• Feb 16, 2012
General Motors will freeze the defined benefit pension plans of 19,000 workers on Sept. 30, 2012, shifting them instead into 401(k) plans. Affected workers were all hired before 2001 and are salaried employees. Hourly workers are not affected by this change.

Because the retirement plans will be frozen, contributions will no longer be accepted into them; however, any funds contributed prior to that date will remain intact and will be paid out upon the worker's retirement.

GM has hired around 7,000 salaried employees since 2001, but these workers will not be affected because they were entered into a 401(k) plan right off the bat in lieu of the old pension program. CNN reports GM made the switch to shift investment liabilities from the company its employees.

General Motors has announced its full-year earnings for 2011, and by nearly all measures performed extremely well. Apparently, though, its old pension plan remains 88-percent underfunded, and it remains to be seen how the company will deal with that issue.


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  • 23 Comments
      Basil Exposition
      • 2 Years Ago
      About time.
      • 2 Years Ago
      [blocked]
        Ross DC
        • 2 Years Ago
        My small IT consulting company I work for gives dollar to a dollar up to max, yes MAX of $17k. I even called and verified that it was not a typo when I initially received the offer letter from them over 2 years ago.
        caddy-v
        • 2 Years Ago
        .25 on the dollar? Even McDonalds pension is better than that. That's embarrasing.
          • 2 Years Ago
          @caddy-v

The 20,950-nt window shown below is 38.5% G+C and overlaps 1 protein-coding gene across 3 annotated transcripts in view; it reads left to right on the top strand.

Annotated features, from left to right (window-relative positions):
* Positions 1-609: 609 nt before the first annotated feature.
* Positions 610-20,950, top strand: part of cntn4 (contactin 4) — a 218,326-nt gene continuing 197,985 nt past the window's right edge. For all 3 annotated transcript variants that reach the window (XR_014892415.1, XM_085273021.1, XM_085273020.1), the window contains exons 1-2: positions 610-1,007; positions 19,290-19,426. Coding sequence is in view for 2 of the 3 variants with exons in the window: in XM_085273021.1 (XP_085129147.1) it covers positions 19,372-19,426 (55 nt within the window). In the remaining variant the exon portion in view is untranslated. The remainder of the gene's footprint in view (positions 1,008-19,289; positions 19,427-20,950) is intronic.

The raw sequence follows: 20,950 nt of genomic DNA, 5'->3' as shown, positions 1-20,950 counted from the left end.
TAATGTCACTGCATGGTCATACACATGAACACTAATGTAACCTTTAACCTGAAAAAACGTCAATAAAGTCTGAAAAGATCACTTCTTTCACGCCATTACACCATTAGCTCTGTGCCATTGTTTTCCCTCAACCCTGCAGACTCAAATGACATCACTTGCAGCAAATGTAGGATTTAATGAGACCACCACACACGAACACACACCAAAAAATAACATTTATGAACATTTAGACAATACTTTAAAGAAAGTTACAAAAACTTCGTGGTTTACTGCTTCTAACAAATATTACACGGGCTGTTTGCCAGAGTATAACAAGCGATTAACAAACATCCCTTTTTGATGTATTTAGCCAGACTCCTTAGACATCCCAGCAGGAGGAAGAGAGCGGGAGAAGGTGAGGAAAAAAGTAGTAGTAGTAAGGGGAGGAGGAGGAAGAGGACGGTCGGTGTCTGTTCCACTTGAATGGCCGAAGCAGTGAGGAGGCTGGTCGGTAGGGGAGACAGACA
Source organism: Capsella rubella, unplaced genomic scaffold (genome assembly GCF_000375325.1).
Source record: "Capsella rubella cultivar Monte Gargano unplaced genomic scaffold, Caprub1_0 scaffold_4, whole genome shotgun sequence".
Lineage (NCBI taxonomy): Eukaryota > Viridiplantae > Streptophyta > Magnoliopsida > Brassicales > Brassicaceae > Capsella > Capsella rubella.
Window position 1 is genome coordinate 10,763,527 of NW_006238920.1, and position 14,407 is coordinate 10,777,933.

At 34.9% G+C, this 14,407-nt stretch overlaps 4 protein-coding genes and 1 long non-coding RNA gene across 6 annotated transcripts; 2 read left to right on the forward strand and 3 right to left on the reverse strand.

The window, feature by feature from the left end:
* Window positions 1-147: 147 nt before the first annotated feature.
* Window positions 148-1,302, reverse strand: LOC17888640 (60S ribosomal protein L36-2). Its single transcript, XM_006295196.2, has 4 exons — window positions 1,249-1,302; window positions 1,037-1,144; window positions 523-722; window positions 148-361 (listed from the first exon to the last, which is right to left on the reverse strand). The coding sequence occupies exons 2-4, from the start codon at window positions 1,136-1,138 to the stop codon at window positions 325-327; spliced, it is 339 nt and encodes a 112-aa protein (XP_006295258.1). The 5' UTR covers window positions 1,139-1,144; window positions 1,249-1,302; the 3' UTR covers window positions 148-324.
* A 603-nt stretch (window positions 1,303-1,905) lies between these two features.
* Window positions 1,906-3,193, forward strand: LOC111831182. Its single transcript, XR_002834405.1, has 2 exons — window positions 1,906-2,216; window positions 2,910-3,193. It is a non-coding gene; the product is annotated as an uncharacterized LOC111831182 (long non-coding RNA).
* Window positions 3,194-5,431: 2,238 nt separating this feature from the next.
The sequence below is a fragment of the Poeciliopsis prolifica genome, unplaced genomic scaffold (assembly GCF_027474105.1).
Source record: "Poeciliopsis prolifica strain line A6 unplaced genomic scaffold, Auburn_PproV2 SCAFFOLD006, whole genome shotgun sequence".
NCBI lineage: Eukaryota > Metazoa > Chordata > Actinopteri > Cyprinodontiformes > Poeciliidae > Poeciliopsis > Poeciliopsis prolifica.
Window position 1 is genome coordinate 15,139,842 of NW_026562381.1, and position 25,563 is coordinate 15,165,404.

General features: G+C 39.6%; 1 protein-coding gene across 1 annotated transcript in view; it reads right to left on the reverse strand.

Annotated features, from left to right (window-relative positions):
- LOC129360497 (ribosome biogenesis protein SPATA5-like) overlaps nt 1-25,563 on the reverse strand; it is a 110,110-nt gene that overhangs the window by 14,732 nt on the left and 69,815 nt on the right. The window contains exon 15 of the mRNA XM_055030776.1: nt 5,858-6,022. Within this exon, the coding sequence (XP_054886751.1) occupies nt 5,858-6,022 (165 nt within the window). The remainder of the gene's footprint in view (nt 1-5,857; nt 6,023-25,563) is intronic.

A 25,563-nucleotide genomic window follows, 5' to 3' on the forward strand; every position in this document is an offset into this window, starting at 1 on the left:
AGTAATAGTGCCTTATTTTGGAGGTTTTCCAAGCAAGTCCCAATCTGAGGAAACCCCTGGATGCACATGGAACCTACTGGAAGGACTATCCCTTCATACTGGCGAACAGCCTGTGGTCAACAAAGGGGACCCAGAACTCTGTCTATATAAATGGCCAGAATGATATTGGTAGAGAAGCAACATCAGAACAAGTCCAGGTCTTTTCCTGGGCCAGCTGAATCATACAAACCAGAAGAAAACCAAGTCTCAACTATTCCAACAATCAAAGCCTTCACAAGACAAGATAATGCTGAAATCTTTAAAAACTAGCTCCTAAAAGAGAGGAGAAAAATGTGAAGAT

[blocked]
      cmcilroy35
      • 2 Years Ago
      I love my 401k. It allows me to control how much I save, and into what investments I want. Plus if I leave the company, I get to take it with me. I'm a big boy and enjoy being in control of my own savings.
      ojfltx
      • 2 Years Ago
      This is something I can get behind. Next, the government itself.
        Oscar
        • 2 Years Ago
        @ojfltx
        Actually, at the federal level it largely is already under the FERS program...has been for a number of years. The old system, CSRS, is probably the lucrative system you're thinking of.
        Radioactive Flea
        • 2 Years Ago
        @ojfltx
        Perhaps you sould worry about what you have.
      Doug
      • 2 Years Ago
      Hourly workers are not affected by this change. Notice the UAW sees that define benefit pension plans aren't economically sustainable, but they kept them anyway for themselves.
      • 2 Years Ago
      [blocked]
        BLS
        • 2 Years Ago
        It isn't possible to be 88% underfunded. They are funded at 88% of the obligation. That is a reasonable place to be plenty of money to pay current benefits and plenty of time to put the rest of the money needed into the plan.
      • 2 Years Ago
      [blocked]
        montoym
        • 2 Years Ago